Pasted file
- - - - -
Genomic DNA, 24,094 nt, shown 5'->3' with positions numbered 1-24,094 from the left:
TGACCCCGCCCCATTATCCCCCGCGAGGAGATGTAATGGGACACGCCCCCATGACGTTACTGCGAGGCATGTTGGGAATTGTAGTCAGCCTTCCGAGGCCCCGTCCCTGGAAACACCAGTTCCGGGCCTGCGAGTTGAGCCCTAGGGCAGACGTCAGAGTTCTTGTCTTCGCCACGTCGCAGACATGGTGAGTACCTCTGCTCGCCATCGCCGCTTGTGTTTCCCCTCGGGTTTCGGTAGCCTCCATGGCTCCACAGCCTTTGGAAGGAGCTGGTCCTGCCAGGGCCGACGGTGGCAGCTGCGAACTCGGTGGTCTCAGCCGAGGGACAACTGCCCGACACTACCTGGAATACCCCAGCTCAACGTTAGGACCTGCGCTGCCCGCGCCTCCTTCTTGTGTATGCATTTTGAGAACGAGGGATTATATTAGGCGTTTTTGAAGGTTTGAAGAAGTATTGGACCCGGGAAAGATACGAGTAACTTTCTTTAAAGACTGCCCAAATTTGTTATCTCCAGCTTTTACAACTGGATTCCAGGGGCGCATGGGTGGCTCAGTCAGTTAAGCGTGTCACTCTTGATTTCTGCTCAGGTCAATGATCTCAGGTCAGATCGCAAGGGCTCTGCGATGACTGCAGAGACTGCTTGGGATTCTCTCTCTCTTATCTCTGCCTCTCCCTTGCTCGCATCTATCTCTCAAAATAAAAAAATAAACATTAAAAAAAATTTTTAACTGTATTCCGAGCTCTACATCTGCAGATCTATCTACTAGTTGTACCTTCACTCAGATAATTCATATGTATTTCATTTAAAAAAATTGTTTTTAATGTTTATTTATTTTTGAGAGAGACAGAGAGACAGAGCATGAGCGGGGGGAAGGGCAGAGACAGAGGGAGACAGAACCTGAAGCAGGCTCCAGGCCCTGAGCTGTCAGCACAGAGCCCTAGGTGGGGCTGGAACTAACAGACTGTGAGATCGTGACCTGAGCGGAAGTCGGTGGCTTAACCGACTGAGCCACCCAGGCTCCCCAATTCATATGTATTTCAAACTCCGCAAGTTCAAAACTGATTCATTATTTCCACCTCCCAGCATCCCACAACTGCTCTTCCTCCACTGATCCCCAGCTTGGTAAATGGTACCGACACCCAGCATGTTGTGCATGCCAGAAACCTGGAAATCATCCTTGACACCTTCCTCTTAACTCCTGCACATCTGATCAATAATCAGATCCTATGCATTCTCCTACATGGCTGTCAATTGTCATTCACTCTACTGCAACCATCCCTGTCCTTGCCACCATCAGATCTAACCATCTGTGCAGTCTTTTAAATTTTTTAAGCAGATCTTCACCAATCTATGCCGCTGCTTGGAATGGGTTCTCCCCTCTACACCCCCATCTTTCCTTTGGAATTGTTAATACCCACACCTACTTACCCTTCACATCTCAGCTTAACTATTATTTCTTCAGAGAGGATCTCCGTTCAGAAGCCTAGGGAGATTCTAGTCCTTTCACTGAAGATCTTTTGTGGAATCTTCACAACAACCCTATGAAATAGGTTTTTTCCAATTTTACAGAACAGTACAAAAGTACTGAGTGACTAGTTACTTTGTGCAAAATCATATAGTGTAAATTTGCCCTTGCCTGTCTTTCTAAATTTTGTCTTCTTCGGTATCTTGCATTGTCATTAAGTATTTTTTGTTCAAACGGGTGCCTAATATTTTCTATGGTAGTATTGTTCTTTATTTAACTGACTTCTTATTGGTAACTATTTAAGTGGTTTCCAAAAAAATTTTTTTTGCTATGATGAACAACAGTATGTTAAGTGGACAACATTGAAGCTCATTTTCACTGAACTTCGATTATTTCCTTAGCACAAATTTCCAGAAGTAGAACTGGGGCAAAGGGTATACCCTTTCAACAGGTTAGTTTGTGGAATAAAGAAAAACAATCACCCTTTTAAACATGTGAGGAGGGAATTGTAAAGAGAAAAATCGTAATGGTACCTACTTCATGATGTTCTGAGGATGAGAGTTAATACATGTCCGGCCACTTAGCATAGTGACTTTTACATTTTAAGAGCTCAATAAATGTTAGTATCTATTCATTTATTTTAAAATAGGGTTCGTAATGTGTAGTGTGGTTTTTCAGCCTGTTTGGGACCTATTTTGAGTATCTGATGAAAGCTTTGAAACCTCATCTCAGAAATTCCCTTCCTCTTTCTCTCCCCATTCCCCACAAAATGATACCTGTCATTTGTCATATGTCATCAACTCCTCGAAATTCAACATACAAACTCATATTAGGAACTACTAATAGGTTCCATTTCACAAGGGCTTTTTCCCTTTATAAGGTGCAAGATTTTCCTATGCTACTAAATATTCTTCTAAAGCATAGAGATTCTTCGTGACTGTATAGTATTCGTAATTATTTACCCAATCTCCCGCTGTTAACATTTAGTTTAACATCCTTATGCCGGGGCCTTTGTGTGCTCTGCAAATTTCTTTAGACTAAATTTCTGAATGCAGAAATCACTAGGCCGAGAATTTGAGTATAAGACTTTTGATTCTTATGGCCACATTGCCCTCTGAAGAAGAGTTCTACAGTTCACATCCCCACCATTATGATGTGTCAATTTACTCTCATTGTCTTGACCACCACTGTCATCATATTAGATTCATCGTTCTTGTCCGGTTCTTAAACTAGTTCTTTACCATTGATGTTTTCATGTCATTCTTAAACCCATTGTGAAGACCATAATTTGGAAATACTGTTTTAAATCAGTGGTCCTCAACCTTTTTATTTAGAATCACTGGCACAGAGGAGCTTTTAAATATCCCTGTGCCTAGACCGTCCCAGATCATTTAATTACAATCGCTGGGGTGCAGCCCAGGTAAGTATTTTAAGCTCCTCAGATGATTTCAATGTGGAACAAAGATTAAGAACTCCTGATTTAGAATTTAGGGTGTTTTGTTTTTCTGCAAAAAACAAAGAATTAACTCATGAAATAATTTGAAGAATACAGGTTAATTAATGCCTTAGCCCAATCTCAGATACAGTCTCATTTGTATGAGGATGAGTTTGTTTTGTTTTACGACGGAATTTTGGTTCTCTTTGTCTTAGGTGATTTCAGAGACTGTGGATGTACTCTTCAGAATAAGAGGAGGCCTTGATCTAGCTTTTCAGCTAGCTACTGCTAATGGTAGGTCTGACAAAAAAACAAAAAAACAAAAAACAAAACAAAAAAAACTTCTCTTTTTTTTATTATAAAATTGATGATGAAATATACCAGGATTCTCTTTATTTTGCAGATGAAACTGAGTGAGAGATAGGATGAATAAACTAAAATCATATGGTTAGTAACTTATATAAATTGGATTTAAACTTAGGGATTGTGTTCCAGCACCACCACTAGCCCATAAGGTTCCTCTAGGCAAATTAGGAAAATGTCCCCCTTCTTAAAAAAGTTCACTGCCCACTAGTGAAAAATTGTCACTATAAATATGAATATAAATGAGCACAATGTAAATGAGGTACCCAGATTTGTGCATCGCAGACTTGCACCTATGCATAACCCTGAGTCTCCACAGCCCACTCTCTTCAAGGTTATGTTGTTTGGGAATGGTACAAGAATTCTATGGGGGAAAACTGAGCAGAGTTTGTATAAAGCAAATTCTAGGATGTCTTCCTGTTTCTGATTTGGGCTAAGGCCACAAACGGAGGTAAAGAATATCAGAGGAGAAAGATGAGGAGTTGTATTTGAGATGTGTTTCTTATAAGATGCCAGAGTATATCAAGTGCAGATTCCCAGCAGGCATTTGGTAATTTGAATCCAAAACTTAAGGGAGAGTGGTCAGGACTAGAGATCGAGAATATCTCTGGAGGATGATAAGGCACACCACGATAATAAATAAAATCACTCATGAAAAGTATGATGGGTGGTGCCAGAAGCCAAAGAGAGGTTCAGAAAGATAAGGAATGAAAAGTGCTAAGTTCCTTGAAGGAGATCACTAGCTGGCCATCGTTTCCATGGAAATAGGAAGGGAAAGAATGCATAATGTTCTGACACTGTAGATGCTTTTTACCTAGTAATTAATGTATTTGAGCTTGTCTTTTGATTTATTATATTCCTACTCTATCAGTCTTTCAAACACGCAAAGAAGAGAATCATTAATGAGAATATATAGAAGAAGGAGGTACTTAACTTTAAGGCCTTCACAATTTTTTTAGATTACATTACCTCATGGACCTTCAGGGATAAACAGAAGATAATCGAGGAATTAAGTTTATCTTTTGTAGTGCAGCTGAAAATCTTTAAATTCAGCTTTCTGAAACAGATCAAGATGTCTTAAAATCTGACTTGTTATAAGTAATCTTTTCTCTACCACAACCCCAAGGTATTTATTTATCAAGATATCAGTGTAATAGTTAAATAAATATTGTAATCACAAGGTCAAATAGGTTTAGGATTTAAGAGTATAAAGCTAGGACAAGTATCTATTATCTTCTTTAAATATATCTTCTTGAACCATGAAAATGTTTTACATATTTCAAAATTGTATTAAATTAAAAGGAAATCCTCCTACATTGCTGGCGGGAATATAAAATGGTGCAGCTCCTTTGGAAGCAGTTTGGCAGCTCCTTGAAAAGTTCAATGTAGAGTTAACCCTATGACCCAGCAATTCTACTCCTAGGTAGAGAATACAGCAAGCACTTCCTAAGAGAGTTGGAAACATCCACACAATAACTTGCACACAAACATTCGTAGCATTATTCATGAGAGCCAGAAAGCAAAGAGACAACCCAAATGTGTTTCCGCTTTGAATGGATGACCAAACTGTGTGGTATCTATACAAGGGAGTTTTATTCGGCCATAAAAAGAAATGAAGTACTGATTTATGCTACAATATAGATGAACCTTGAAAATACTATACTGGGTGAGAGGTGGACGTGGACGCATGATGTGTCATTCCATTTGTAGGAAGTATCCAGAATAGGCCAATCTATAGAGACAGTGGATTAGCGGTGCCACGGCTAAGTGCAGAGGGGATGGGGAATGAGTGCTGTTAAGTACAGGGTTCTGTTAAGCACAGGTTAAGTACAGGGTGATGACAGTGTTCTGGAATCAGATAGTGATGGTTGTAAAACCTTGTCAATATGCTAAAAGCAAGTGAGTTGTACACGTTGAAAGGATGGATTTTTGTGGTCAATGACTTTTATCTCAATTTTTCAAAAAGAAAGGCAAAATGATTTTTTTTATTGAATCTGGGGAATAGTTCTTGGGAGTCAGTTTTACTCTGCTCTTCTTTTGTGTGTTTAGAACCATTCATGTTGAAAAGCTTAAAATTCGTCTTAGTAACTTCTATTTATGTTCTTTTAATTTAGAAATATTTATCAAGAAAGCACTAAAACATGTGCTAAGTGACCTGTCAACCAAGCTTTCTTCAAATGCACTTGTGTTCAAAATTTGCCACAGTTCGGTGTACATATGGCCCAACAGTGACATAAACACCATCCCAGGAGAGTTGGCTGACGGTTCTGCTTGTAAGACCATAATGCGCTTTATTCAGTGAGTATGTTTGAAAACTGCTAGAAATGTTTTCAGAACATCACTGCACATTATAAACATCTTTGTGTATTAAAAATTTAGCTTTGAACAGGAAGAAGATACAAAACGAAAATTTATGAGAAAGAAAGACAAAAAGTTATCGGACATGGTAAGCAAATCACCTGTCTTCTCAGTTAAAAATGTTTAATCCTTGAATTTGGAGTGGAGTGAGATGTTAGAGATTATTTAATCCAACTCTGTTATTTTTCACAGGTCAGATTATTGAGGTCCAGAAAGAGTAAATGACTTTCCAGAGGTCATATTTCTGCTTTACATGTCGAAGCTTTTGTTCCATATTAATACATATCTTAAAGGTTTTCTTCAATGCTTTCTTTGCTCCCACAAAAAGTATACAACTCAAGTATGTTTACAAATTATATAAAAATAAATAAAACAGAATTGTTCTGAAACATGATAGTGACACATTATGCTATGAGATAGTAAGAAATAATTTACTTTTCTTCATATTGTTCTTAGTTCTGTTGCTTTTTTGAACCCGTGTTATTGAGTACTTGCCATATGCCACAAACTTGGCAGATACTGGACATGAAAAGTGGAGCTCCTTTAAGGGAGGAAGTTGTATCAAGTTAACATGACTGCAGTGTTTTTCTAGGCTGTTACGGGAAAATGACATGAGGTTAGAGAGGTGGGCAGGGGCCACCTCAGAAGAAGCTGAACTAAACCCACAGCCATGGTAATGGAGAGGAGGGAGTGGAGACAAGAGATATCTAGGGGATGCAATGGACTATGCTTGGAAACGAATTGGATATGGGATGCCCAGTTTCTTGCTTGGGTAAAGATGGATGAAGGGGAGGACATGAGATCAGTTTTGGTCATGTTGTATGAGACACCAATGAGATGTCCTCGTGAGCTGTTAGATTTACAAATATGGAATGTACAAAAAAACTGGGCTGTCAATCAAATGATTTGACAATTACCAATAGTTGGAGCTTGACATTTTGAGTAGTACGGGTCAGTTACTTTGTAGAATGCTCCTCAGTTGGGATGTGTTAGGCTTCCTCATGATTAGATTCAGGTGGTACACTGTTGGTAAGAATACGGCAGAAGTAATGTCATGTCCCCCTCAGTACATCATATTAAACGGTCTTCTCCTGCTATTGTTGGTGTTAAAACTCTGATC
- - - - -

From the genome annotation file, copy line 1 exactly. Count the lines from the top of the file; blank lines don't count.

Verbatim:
Genomic DNA, 24,094 nt, shown 5'->3' with positions numbered 1-24,094 from the left: